Project description:Donor T lymphocyte transfer with hematopoietic stem cells suppresses residual tumor growth (graft-versus-tumor [GVT]) in cancer patients undergoing bone marrow transplantation (BMT). However, donor T cell reactivity to host organs causes severe and potentially lethal inflammation called graft-versus-host disease (GVHD). High-dose steroids or other immunosuppressive drugs are used to treat GVHD that have limited ability to control the inflammation while incurring long-term toxicity. Novel strategies are needed to modulate GVHD, preserve GVT, and improve the outcome of BMT. Regulatory T cells (Tregs) control alloantigen-sensitized inflammation of GVHD, sustain GVT, and prevent mortality in BMT. Helminths colonizing the alimentary tract dramatically increase the Treg activity, thereby modulating intestinal or systemic inflammatory responses. These observations led us to hypothesize that helminths can regulate GVHD and maintain GVT in mice. Acute GVHD was induced in helminth (Heligmosomoides polygyrus)-infected or uninfected BALB/c recipients of C57BL/6 donor grafts. Helminth infection suppressed donor T cell inflammatory cytokine generation and reduced GVHD-related mortality, but maintained GVT. H. polygyrus colonization promoted the survival of TGF-?-generating recipient Tregs after a conditioning regimen with total body irradiation and led to a TGF-?-dependent in vivo expansion/maturation of donor Tregs after BMT. Helminths did not control GVHD when T cells unresponsive to TGF-?-mediated immune regulation were used as donor T lymphocytes. These results suggest that helminths suppress acute GVHD using Tregs and TGF-?-dependent pathways in mice. Helminthic regulation of GVHD and GVT through intestinal immune conditioning may improve the outcome of BMT.
Project description:Graft-versus-host disease (GVHD) remains the major complication after allogeneic bone marrow transplantation (BMT). The process whereby acute GVHD mediated by alloreactive donor T cells transitions into chronic GVHD, which is characterized by prominent features of auto-immunity, has long been unresolved. In this study, we demonstrate that GVHD-associated autoimmunity and, by extension, chronic GVHD is attributable to the progressive loss of CD4(+)CD25(+)Foxp3(+) regulatory T cells during the course of acute GVHD. This leads to the expansion of donor-derived CD4(+) T cells with T(H)1 and T(H)17 cytokine phenotypes that release proinflammatory cytokines and cause autoimmune-mediated pathological damage. These T cells are present early after transplantation, indicating that the pathophysiological events that lead to chronic GVHD are set in motion during the acute phase of GVHD. We conclude that the absence of CD4(+)CD25(+) regulatory T cells coupled with unregulated T(H)1 and T(H)17 cells leads to the development of autoimmunity and that donor-derived T(H)1 and T(H)17 cells serve as the nexus between acute and chronic GVHD.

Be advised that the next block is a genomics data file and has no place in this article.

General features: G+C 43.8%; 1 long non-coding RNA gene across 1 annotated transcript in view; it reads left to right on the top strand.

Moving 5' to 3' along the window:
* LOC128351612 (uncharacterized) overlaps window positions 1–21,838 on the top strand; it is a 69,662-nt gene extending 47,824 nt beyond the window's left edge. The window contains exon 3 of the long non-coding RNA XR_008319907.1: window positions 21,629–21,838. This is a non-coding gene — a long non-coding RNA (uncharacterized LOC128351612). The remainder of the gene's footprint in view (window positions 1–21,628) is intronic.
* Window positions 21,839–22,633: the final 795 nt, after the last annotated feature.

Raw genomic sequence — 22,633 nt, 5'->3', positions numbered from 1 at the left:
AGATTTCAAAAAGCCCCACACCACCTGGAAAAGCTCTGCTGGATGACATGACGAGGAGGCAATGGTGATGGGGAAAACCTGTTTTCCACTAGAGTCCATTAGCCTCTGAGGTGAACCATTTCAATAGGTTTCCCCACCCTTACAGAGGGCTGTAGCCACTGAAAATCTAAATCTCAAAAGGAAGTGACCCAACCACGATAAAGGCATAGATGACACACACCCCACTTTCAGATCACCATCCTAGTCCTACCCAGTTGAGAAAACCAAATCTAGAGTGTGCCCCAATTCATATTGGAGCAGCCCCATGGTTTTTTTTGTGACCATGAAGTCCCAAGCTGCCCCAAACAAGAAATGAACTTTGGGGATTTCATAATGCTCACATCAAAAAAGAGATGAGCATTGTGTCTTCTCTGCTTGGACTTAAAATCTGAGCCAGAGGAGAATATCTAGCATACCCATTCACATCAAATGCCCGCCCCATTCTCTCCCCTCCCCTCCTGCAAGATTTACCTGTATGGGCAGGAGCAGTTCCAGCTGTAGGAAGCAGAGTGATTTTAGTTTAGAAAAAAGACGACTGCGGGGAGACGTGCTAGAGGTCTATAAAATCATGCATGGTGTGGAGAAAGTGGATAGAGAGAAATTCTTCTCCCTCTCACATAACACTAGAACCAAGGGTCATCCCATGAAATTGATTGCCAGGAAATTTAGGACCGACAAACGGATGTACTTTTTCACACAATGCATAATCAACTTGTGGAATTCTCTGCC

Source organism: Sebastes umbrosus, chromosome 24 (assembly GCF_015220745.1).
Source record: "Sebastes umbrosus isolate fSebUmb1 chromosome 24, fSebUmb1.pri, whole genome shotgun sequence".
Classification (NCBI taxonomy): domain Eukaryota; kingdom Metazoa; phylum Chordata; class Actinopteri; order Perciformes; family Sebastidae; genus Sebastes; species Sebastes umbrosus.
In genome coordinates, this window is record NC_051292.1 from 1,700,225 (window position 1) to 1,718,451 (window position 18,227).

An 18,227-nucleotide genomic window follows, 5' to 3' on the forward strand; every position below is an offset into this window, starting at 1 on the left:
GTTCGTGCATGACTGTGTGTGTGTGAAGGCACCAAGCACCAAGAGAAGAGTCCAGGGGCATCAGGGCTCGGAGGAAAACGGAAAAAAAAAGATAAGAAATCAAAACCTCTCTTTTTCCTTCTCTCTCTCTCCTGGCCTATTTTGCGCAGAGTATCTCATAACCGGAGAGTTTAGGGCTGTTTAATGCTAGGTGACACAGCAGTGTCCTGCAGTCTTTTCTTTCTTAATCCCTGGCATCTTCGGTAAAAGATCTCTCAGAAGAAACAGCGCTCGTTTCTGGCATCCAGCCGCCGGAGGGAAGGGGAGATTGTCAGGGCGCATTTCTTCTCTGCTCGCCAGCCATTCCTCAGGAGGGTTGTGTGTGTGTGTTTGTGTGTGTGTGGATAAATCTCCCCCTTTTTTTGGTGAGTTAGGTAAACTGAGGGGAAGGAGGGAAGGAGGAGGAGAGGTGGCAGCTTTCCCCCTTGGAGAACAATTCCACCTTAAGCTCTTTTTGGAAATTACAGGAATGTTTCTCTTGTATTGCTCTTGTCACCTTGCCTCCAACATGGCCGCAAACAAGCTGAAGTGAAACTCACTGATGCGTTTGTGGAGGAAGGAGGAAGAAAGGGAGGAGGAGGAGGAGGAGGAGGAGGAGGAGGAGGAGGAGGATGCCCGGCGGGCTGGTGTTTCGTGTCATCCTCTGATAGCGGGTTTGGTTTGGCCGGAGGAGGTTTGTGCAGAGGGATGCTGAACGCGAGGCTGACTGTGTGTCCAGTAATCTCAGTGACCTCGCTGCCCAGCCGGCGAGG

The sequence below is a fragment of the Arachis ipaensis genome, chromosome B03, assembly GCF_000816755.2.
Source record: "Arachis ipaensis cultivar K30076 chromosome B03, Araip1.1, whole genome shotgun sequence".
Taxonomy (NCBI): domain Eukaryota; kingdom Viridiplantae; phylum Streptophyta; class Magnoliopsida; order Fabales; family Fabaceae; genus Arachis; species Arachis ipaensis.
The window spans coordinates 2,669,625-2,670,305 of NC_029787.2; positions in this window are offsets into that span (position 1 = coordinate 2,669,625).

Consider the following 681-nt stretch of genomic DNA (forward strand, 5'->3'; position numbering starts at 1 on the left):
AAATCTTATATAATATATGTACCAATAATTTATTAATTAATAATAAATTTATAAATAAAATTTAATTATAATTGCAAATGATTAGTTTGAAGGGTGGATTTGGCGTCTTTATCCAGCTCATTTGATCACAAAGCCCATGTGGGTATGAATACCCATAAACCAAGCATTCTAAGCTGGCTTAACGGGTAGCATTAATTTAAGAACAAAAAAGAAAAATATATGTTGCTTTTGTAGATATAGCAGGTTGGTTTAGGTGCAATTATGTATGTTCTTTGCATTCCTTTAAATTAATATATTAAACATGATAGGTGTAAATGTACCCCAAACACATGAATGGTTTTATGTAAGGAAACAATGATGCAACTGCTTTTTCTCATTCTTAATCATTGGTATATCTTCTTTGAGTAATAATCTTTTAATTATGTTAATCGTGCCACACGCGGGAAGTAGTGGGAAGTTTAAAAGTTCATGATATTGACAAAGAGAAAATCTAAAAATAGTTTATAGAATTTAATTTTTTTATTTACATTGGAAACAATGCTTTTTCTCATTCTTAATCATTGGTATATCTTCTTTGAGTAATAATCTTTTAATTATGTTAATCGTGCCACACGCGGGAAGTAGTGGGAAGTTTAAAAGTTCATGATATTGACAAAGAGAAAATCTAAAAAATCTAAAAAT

Project description:The graft-versus-tumor (GVT) effect is a potent form of immunotherapy against many hematologic malignancies and some solid tumors. The beneficial GVT effect after allogeneic bone marrow transplantation (BMT) is tightly linked to its most significant complication, graft-versus-host disease (GVHD). The role of interleukin-6 (IL-6) after allogeneic BMT is not well understood. This study used a series of complementary knockout and antibody blockade strategies to analyze the impact of IL-6 in multiple clinically relevant murine models of GVHD and GVT.We examined the effect of the source of IL-6 by analyzing the role IL-6 deficiency in donor T cells, donor bone marrow or in host tissues. We confirmed and extended the relevance of IL-6 deficiency on GVHD and GVT by treating BMT recipients with anti-mouse IL-6 receptor (IL-6R), MR16-1.Deficiency of IL-6 in donor T cells led to prolongation of survival. Total inhibition of IL-6 with MR16-1 caused an even greater reduction in GVHD-induced mortality. The reduction in GVHD was independent of the direct effects on T effector cell expansion or donor regulatory T cells. GVT responses were preserved after treatment with MR16-1.MR16-1 treatment reduced GVHD and preserved sufficient GVT. Tocilizumab, a humanized anti-IL-6R monoclonal antibody (mAb), is approved in several countries including the United States and European Union for the treatment of rheumatoid arthritis and other inflammatory diseases. Blockade of IL-6 with anti-IL-6R mAb therapy may be testable in clinical trials as an adjunct to prevent GVHD in BMT patients without a significant loss of GVT.